Australian Renewable Electricity Market Review FY17

Our update to renewable energy infrastructure investors in September 2017.

Published: August 30, 2017

Australia’s National Electricity Market (NEM) is in a period of long term transition. Older high-emissions generators are closing due to high costs, and the proportion of renewable generation is growing, albeit off a small base.[1] Australia has committed, via the Paris Climate Agreement, to reduce our carbon emissions to less than three quarters of 2005 levels over the next thirteen years, and reach zero emissions in the second half of the century.[2]

In the last year, the market has also seen a high degree of volatility, controversy and uncertainty. Wholesale electricity prices have fluctuated, there have been high-profile electricity outages, and energy policy reform has been the subject of intense and polarised public debate.

In our analysis the main market drivers are:

  • Ageing coal-fired generators are being retired. As they age they become more expensive to operate and maintain, and because many Australian coal power plants are more than 40 years old, they are at the end of their technical lives. This situation is exemplified by the retirement of the Hazelwood coal-fired power plant in March 2017.
  • Renewable generation technologies are becoming cheaper, including solar photovoltaic, wind turbines, and battery storage.[3] This is driving up the penetration of renewable energy generation throughout the NEM.[4] Investment in large-scale renewables was five times greater during the 2016 calendar year than the previous year,[5] although there are headwinds to adoption, discussed below.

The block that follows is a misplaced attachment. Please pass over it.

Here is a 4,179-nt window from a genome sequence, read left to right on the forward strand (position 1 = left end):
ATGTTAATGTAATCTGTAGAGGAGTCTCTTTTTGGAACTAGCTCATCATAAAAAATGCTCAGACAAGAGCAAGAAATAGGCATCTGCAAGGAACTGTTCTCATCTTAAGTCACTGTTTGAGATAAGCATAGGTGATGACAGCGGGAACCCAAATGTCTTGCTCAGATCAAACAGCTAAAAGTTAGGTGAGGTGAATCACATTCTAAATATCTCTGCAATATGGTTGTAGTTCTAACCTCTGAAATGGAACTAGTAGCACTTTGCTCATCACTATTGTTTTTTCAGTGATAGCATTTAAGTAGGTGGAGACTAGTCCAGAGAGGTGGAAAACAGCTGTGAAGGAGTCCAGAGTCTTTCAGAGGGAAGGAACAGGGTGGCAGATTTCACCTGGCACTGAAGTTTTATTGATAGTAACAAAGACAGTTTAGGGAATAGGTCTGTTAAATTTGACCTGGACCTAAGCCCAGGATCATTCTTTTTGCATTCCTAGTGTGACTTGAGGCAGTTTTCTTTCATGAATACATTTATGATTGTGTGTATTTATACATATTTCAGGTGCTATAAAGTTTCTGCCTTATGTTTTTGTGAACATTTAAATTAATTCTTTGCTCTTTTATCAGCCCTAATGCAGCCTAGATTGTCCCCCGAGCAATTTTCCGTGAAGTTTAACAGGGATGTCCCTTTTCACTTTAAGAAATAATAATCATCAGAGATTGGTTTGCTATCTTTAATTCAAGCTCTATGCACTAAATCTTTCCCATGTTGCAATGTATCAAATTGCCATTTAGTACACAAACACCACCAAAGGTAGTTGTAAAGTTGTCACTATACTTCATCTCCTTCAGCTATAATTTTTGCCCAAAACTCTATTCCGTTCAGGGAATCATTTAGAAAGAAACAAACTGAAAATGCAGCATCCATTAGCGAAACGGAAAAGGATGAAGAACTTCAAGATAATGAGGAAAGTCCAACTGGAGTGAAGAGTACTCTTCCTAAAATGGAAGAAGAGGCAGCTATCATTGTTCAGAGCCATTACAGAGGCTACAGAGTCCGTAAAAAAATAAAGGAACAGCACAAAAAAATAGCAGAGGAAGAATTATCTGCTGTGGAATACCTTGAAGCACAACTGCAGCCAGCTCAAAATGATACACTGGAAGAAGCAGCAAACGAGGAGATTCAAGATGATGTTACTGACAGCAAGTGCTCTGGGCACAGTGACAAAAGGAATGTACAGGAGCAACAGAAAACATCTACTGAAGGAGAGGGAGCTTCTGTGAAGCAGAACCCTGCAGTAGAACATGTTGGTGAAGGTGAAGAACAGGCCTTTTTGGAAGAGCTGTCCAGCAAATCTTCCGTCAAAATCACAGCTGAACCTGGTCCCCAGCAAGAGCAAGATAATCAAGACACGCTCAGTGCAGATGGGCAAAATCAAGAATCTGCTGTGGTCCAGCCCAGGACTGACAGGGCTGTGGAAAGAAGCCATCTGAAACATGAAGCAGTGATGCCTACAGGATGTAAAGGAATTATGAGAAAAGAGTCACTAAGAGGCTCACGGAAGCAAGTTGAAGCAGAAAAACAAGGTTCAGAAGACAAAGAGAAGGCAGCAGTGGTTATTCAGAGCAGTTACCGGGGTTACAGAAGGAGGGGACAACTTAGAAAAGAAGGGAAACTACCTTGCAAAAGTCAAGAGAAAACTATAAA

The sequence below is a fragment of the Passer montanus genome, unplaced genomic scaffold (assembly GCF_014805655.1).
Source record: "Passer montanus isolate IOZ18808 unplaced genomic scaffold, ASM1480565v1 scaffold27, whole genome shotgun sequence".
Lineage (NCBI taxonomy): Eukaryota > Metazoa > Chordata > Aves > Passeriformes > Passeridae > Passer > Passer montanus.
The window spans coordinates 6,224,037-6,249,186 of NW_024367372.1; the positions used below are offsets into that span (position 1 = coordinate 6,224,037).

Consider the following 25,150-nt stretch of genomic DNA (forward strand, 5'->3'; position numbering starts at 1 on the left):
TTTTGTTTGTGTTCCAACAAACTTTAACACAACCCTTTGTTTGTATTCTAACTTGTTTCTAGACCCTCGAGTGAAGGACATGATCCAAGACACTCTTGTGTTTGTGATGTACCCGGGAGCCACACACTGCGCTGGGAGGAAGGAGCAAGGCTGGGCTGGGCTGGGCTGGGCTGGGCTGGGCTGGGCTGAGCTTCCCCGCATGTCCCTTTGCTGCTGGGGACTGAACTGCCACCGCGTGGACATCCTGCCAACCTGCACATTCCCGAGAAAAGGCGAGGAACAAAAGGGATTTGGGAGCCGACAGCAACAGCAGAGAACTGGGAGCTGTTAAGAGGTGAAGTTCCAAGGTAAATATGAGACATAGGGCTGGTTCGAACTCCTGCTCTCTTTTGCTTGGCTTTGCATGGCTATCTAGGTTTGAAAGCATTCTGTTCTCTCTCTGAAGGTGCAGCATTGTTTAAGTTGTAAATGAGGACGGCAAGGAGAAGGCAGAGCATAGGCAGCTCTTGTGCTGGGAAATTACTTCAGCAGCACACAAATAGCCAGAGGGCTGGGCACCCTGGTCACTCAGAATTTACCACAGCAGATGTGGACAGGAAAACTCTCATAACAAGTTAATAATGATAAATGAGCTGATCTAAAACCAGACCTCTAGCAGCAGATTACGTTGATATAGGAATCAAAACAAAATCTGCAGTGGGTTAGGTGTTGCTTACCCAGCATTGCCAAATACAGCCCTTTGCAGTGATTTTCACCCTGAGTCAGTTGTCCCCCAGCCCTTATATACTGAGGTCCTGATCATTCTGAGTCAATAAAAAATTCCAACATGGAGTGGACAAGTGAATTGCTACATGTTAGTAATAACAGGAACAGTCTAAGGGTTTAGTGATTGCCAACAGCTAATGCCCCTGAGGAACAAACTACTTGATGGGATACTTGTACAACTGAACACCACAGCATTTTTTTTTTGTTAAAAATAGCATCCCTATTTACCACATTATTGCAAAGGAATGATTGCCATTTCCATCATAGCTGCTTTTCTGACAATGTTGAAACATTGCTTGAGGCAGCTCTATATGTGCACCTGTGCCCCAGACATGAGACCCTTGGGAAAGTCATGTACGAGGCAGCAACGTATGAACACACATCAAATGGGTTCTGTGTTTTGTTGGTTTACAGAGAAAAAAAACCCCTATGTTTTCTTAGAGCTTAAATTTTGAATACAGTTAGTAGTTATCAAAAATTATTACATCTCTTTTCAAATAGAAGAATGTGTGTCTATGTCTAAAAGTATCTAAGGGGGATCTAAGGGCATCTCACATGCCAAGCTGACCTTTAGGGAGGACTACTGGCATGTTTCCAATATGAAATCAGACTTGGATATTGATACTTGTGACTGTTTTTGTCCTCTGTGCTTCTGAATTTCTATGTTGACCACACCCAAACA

• The domestic gas market is increasingly integrated with the international market, with the effect that international demand for the fuel has caused higher gas prices locally. This has flowed through to higher average electricity prices, indicated by a very strong correlation between wholesale gas prices and wholesale electricity prices.[6]
  • Overall demand for electricity is not forecast to fall, even accounting for energy efficiency measures by residential and industry users and ‘behind the meter generation’ (such as rooftop solar). Peak electricity demand is rising in the NEM, after limited growth for several years. The Australian Energy Regulator (AER) attributes this increase to QLD and NSW in particular.[7]